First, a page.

Monday, December 27, 2010

Review: The Sweet Far Thing by Libba Bray

The Sweet Far Thing (Gemma Doyle, Book 3)
This is going to be a very short review. For one, it's book 3 in a trilogy, and I don't want to give anything away about how the series ends for those of you who haven't yet read this book. I also don't want to give too much away about the two previous books because I know a few people who read this blog want to start reading the Gemma Doyle Trilogy (like Little Sis). So, here is the synopsis and review in a nutshell.

The Sweet Far Thing is the end of the much loved Gemma Doyle Trilogy by Libba Bray. I put off reading it for….3 years(?) because I loved the first two so much, and as many of you probably know, I hate finishing a really great series. Gemma at this point has been in England about a year, and it's been about the same time since her mother's death back in India. Her friends from the last two books are also in this one (Ann, Felicity, and my favorite, Pippa). Kartik, the mysterious young Indian man also reappears here. Gemma at this point has sole control of the Realms, or so she thinks. She has promised to share her powers with all the tribes in the Realms, but starts to doubt her own plans when the Realms' magic starts acting weird. Gemma and her friends will have to come face to face with whatever evil is lurking in their once peaceful world, putting themselves and the ones they love in danger. Will they succeed, and at what costs?

Once again, Libba Bray has not let us down. Her writing is beautiful and really captures the scenery of the countrysides and London's streets (and society life) back in the late 1800s. This book for me started a little bit slow, but I'm 100% positive that it's just because I read the last book like….3 or 4 years ago and was having issues for a little while remembering where I left off in the story. Once I refreshed my memory, the book went a lot faster and I couldn't put it down. I read the last 400 or so pages in one sitting.

I love how I could see the characters evolve. In a way, taking so long to finally pick up this last book helped me to see how much the main characters changed from the first book. I remembered their quirks and their faults, and slowly, as I read this, I saw the characters "grow up." Which, ya know, makes sense, because Gemma and Felicity are about to make their "debuts" to the queen in this book. They truly are becoming young women, and by the time the book ends, they definitely are grown up.

I, of course, bawled my eyes out during this book. I knew it was probably going to happen. I burst in to tears shouting "WHAT?! THAT CANNOT HAPPEN!!" and my mom started yelling at me because as she put it, "It's just a book. You shouldn't cry over a book." Which is funny, because all she does is read too. I replied, "BUT MOMMY, IT'S JUST SO SADDDDDD!". And she was like, "Oh."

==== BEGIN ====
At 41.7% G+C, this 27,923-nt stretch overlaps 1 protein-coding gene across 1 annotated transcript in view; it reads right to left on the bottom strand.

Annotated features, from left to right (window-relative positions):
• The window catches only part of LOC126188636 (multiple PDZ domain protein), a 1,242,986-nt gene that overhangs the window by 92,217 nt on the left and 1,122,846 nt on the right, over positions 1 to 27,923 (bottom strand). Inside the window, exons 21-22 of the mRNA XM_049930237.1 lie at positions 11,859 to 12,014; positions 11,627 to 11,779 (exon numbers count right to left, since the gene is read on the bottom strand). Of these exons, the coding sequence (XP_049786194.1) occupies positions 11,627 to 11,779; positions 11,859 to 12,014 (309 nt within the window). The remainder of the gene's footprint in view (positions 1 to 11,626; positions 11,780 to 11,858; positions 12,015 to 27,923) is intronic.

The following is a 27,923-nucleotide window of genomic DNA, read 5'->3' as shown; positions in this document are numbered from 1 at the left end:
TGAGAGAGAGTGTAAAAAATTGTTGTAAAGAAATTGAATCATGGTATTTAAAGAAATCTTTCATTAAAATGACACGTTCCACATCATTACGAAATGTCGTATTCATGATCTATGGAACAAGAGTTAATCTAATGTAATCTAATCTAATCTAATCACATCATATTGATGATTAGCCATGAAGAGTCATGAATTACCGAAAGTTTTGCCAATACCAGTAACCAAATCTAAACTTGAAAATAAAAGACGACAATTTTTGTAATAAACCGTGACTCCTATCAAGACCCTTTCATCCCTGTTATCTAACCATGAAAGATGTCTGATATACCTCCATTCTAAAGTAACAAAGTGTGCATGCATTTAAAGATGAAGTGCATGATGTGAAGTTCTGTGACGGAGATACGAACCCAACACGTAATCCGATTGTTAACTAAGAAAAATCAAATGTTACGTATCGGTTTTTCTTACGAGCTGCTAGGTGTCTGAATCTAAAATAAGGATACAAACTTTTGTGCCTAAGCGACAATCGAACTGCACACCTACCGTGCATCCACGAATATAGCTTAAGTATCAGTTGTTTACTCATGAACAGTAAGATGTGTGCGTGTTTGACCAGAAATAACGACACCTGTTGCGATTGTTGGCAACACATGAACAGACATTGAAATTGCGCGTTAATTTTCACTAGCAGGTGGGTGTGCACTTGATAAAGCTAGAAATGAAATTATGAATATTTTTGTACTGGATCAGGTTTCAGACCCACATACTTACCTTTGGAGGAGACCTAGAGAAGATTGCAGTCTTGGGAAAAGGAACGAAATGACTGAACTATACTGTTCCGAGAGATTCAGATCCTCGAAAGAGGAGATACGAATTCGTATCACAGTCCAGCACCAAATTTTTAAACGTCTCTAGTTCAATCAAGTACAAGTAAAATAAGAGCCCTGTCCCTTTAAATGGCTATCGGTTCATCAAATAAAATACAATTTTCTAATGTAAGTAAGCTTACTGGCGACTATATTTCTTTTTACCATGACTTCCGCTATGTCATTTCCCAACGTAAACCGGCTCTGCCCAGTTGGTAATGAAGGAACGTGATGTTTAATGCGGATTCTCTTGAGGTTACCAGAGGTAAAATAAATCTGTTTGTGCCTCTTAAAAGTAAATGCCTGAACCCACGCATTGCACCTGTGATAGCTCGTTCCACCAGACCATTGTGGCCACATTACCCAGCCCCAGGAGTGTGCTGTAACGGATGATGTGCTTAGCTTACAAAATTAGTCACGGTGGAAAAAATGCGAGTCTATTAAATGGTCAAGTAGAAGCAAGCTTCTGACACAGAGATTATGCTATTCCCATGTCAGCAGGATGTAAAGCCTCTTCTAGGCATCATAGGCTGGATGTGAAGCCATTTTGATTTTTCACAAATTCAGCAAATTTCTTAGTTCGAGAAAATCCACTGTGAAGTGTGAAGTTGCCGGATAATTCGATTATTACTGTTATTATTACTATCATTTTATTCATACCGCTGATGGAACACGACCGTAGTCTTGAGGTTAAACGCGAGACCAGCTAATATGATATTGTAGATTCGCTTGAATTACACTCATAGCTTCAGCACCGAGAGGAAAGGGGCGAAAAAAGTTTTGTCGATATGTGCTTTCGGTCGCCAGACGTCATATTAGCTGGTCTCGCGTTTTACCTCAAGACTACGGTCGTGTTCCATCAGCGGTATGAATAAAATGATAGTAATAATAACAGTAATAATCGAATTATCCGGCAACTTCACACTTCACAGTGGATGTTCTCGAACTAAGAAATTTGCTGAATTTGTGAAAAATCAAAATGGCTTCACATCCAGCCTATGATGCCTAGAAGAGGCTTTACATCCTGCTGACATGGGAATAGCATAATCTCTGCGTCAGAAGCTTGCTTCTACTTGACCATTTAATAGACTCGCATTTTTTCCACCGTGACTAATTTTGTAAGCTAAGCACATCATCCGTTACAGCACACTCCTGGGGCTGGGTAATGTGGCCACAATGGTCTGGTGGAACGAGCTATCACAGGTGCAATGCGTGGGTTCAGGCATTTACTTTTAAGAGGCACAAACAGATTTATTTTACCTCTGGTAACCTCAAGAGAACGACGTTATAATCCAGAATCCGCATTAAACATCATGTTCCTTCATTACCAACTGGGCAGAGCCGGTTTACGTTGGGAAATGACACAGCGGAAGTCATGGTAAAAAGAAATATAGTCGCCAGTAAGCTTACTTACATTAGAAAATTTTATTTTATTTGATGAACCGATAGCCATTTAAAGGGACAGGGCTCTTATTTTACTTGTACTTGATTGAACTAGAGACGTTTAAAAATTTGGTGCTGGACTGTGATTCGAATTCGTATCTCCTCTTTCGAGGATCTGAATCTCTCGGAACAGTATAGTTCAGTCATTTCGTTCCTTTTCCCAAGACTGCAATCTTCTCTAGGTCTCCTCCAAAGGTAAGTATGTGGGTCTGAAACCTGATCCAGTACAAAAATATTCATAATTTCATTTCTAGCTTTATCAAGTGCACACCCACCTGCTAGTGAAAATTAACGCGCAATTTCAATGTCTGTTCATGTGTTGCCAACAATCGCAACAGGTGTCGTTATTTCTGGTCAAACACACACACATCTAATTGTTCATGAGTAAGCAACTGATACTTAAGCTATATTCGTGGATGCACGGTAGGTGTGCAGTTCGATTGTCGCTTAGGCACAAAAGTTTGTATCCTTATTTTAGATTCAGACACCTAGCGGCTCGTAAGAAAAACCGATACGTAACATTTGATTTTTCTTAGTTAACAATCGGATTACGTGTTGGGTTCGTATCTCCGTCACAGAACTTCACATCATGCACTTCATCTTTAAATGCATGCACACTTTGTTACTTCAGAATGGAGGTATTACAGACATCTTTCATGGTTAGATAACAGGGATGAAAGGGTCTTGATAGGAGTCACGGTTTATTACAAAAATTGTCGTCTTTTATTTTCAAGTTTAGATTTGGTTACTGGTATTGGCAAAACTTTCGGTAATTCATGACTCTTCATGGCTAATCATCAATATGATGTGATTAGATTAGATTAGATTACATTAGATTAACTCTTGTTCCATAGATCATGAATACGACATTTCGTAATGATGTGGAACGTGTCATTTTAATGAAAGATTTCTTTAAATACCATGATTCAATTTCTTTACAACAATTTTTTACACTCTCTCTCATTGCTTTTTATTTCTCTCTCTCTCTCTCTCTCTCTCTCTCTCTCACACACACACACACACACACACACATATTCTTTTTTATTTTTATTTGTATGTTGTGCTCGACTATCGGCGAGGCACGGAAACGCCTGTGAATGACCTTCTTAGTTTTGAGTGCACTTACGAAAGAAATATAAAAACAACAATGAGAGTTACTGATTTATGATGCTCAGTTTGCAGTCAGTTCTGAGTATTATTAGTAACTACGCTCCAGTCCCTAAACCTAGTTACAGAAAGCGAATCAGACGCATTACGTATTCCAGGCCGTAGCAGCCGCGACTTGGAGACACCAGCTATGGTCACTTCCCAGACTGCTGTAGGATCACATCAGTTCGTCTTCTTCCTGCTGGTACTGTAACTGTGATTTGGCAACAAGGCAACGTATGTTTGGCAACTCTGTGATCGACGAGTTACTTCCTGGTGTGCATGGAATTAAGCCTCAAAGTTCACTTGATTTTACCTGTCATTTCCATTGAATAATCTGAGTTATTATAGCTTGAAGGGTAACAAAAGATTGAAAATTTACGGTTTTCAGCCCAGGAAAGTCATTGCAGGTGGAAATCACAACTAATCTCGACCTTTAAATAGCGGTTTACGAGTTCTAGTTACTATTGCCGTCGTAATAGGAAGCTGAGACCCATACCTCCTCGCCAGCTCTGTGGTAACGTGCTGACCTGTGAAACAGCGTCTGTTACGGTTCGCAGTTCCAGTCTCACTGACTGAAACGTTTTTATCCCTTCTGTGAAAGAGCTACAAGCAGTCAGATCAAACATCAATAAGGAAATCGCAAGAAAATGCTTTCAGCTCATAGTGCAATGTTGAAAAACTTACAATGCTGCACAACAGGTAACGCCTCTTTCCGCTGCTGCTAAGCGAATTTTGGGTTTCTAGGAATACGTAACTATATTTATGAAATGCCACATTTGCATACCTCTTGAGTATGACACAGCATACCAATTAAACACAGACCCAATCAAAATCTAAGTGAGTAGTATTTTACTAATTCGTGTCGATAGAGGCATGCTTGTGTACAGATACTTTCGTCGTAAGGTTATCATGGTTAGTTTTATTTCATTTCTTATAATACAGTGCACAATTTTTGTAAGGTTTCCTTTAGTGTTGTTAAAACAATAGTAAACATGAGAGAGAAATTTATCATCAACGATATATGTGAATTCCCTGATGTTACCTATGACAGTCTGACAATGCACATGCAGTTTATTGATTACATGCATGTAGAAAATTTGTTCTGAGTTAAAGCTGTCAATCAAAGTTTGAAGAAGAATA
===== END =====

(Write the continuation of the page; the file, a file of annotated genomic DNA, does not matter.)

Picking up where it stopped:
So there, no spoilers. Except you know that I cried and that it is sad. PUHLEASSEEEE, if you've read this and want to chat with me about it, email me, or find me on Twitter. Because I was a bit in shock for about, oh….a week. I loved the book, and I understand why it ended the way it did. But still. Twin of course was still in France when I finished this, so I couldn't just call her up and be like "OMG we need to talk about this!" She loves these books too, and I remember her crying when she read in back in 2007 too.

I definitely recommend the Gemma Doyle Trilogy to all of you. Young Adult books are not usually what I choose to read, but these are so good that I barely noticed they were "young adult."
Oh, and sorry if this review is kind of not really much of a review and more just me and my train of thought explaining my reaction to the ending. I've now calmed myself down ;)

Some favorite quotes:
From The Rose of Battle, a poem by W.B. Yeats:
"Rose of all Roses, Rose of all the World!
You, too, have come where the dim tides are hurled
Upon the wharves of sorrow, and heard ring
The bell that calls us on; the sweet far thing.
Beauty grown sad with its eternity
Made you of us, and of the dim grey sea.
Our long ships loose thought-woven sails and wait,
For God has bid them share an equal fate;
And when at last, defeated in His wars,
They have gone down under the same white stars,
We shall no longer hear the little cry
Of our sad hearts, that may not live nor die."

Pg. 47 (Gemma as narrator): We take such pains to be polite.  We never say what we mean.  For all it matters, we could greet each other and speak only of cheese- "How was your Limburger, miss?"  "Salty as a ripe Stinking Bishop, thank you."  "Ah, very cheddar, miss.  I'll have your Stilton brought to your Camembert, then." -and no one would likely notice.
"Your grandmother waits for you in the parlor, miss."
"Thank you."  I cannot help myself.  "I'll see myself into the Muenster."
"As you wish, miss."
And there are are, though it is a pity my wickedness has been wasted with no one to appreciate it but me.
(I LOVE Gemma's wittiness.  She says the most hilarious things in this book, which can be embarrassing if you're reading it in public and start laughing out loud..)

Pg. 673: (Gemma and her brother, Thomas, arguing.)  His eyes widen.  "And you would take her part against me, your own blood?"
Blood is thicker than water.  That's what they say.  But in truth, most things are.

Title: The Sweet Far Thing
Author: Libba Bray
Date of Publication: 2007
Number of Pages: 832
Genre: Young Adult Fiction
Source: Borrowed from a Friend

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